While most agree that it’s important to strike a balance between stoking collaboration and enabling focus, there’s little consensus on how best to do so. Some argue that open office plans make employees less productive by forcing them to work in noisy environments with no privacy, while others think that open office plans paired with noise-canceling headphones work just fine. The most charitable interpretation of all this is that Facebook is building the first arcology, like what the fantasist architect Paolo Soleri described and halfway (well, eighth-way) built at Arcosanti, his own little urban microcosm in the Arizona desert. Facebook paints itself as a company of “builders,” engineers who use software to create new things, hackers who turn one piece of code into something else. The company is really just creating a version of the company town, something that was all the rage among wealthy industrialists in the early 20th century.

Pullman, having grown sick of his employees complaining about things like wages, working conditions, and so on, decided that the solution to unruly employees was to build a nice town and then require them to live in it. In exchange for some Facebook stock that eventually made him quite wealthy, graffiti artist David Choe spray-painted those Palo Alto walls during the company’s earliest years in California. As the company expanded, across Silicon Valley and into New York and Dublin, it called on Choe and other artists—so many other artists—to recreate the vibe in new surroundings. But it feels so very new, thanks not only to the murals and the installations and the sculptures, but to the rather eclectic collection of posters, flags, furniture, and other gear that employees bring into each space.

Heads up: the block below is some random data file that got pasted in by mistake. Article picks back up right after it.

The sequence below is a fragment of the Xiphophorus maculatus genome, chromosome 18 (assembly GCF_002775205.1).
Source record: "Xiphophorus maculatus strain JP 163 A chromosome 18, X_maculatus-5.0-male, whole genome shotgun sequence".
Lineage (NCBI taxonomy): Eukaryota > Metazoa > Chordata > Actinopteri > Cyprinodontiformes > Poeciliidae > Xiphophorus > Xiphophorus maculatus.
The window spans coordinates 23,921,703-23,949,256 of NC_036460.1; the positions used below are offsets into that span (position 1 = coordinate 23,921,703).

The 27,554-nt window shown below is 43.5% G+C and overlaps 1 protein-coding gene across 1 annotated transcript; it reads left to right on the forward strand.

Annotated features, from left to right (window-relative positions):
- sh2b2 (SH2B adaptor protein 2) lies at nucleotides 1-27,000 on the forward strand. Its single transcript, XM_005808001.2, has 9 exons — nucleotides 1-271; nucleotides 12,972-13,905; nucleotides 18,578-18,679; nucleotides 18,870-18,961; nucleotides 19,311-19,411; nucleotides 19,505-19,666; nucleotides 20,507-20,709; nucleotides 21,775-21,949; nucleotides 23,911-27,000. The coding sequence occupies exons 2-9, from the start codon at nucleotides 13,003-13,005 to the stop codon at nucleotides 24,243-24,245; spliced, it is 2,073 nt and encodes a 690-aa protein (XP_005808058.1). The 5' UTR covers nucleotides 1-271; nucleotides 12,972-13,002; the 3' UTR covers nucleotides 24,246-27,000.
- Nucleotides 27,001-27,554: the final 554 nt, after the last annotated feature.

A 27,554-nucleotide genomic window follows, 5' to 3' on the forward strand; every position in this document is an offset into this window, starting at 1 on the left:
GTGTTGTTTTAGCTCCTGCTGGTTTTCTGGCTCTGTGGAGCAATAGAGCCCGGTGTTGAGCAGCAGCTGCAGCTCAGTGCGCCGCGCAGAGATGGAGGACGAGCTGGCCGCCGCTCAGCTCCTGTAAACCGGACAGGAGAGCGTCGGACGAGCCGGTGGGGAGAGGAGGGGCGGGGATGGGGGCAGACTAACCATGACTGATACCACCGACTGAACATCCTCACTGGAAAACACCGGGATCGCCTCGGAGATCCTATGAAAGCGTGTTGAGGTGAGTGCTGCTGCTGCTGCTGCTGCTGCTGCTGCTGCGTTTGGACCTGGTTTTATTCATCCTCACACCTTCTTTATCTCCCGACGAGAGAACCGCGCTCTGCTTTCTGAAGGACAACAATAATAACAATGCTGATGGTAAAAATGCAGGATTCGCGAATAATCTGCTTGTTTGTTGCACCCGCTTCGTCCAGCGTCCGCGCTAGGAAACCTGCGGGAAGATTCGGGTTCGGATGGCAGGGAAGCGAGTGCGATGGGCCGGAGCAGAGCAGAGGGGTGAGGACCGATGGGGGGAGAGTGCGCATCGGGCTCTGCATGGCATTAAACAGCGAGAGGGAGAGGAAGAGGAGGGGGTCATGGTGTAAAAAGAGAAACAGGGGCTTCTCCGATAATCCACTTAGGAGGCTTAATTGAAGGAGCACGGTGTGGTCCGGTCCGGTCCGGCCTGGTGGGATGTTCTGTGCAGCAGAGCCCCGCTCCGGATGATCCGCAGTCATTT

Many of these were founded, like Pullman, “in order to improve workers’ conditions and avoid tensions and workers’ labor activism,” says Marcelo Borges, a historian at Dickinson College and expert on company towns. But at Facebook—a company that values “the hack” above all else—it’s the norm. “Our buildings are a kind of like an industrial canvas,” Tenanes says. “As teams move in, we encourage them to express themselves—whether that means art or furniture or posters. But many were strict fathers, dictating the minutiae of their grown employees’ lives, from picking the books in the library to restricting the availability of alcohol. It’s hard to imagine Facebook going that far, though the company does try to subtly influence its employees lives by offering such healthy freebies as on-site gyms, bike repair, and walking desks.

It’s a strategy that mimics what happened with some later company towns, which employed paternalism to better the company, not just employees’ lives. “Company welfare was seen as an important strategy to promote company loyalty and peaceful relations,” Borges says. Now, a development of under 400 units may not seem like much in a city of 33,000 people, but keep in mind the company currently employs 4,600 people at its current headquarters, and its flashy new Gehry office building will have space for 2,800.

In the last municipal election, just over 10,000 ballots were cast from 17,000 registered voters, a turnout which was “unusually high,” according to poll workers. It’s a 21st century company town—built by slowly, occasionally unintentionally, taking over a public entity, and building a juggernaut of a private institution in its place.